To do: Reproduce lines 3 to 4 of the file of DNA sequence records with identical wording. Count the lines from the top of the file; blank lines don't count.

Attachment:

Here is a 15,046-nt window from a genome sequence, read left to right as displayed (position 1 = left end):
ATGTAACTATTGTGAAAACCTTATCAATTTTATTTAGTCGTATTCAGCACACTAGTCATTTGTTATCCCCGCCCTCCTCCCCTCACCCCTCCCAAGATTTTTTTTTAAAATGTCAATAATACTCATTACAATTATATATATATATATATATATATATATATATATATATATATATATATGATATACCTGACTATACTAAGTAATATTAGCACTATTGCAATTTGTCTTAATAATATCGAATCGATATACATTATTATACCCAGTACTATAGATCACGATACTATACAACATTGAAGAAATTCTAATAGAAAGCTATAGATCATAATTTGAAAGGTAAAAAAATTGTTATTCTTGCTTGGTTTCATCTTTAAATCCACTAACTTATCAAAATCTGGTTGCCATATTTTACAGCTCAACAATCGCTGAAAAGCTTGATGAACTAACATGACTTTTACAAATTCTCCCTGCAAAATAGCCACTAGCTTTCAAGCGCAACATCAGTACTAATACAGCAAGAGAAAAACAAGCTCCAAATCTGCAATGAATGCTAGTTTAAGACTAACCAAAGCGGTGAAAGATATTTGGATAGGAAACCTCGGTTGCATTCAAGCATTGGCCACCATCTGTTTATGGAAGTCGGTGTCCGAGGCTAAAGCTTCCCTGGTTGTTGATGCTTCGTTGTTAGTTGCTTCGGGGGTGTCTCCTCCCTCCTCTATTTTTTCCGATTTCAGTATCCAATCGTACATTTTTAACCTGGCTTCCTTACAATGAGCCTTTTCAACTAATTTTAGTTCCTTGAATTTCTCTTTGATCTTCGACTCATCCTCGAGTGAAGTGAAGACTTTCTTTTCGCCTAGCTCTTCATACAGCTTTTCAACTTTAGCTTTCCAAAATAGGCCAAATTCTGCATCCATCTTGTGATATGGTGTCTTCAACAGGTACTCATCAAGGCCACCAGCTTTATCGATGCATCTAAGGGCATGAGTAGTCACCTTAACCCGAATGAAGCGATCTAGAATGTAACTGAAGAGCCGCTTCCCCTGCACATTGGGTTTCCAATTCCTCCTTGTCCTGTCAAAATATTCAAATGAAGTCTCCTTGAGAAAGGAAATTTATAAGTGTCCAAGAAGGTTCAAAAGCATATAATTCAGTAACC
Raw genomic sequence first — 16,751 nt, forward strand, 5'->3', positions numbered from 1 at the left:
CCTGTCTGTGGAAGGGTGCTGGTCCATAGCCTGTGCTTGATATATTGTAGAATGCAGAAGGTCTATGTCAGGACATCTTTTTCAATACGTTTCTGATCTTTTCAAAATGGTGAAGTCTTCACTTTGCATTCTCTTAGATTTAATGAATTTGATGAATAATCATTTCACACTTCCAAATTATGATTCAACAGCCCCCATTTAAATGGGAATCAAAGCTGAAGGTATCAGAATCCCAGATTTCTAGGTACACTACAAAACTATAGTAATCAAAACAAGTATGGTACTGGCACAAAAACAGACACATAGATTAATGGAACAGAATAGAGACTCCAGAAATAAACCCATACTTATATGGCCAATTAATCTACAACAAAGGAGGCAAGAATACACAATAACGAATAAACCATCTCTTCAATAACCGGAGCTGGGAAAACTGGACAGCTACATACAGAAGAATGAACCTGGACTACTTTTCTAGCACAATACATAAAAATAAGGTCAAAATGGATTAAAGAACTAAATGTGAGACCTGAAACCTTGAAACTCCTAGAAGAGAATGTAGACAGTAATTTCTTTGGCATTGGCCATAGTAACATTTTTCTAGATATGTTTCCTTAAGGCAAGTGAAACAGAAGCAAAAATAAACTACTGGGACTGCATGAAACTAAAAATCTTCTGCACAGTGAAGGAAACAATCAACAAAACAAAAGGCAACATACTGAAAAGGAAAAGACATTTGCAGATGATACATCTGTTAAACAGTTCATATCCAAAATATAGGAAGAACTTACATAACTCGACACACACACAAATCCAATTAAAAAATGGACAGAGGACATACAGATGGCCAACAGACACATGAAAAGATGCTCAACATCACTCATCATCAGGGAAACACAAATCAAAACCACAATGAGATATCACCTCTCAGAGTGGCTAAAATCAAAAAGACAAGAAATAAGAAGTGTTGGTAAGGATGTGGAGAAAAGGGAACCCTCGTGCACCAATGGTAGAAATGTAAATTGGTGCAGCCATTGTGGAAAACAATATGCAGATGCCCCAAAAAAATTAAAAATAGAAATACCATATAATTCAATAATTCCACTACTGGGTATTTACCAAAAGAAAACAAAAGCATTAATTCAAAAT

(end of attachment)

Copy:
Raw genomic sequence first — 16,751 nt, forward strand, 5'->3', positions numbered from 1 at the left:
CCTGTCTGTGGAAGGGTGCTGGTCCATAGCCTGTGCTTGATATATTGTAGAATGCAGAAGGTCTATGTCAGGACATCTTTTTCAATACGTTTCTGATCTTTTCAAAATGGTGAAGTCTTCACTTTGCATTCTCTTAGATTTAATGAATTTGATGAATAATCATTTCACACTTCCAAATTATGATTCAACAGCCCCCATTTAAATGGGAATCAAAGCTGAAGGTATCAGAATCCCAGATTTCTAGGTACACTACAAAACTATAGTAATCAAAACAAGTATGGTACTGGCACAAAAACAGACACATAGATTAATGGAACAGAATAGAGACTCCAGAAATAAACCCATACTTATATGGCCAATTAATCTACAACAAAGGAGGCAAGAATACACAATAACGAATAAACCATCTCTTCAATAACCGGAGCTGGGAAAACTGGACAGCTACATACAGAAGAATGAACCTGGACTACTTTTCTAGCACAATACATAAAAATAAGGTCAAAATGGATTAAAGAACTAAATGTGAGACCTGAAACCTTGAAACTCCTAGAAGAGAATGTAGACAGTAATTTCTTTGGCATTGGCCATAGTAACATTTTTCTAGATATGTTTCCTTAAGGCAAGTGAAACAGAAGCAAAAATAAACTACTGGGACTGCATGAAACTAAAAATCTTCTGCACAGTGAAGGAAACAATCAACAAAACAAAAGGCAACATACTGAAAAGGAAAAGACATTTGCAGATGATACATCTGTTAAACAGTTCATATCCAAAATATAGGAAGAACTTACATAACTCGACACACACACAAATCCAATTAAAAAATGGACAGAGGACATACAGATGGCCAACAGACACATGAAAAGATGCTCAACATCACTCATCATCAGGGAAACACAAATCAAAACCACAATGAGATATCACCTCTCAGAGTGGCTAAAATCAAAAAGACAAGAAATAAGAAGTGTTGGTAAGGATGTGGAGAAAAGGGAACCCTCGTGCACCAATGGTAGAAATGTAAATTGGTGCAGCCATTGTGGAAAACAATATGCAGATGCCCCAAAAAAATTAAAAATAGAAATACCATATAATTCAATAATTCCACTACTGGGTATTTACCAAAAGAAAACAAAAGCATTAATTCAAAAT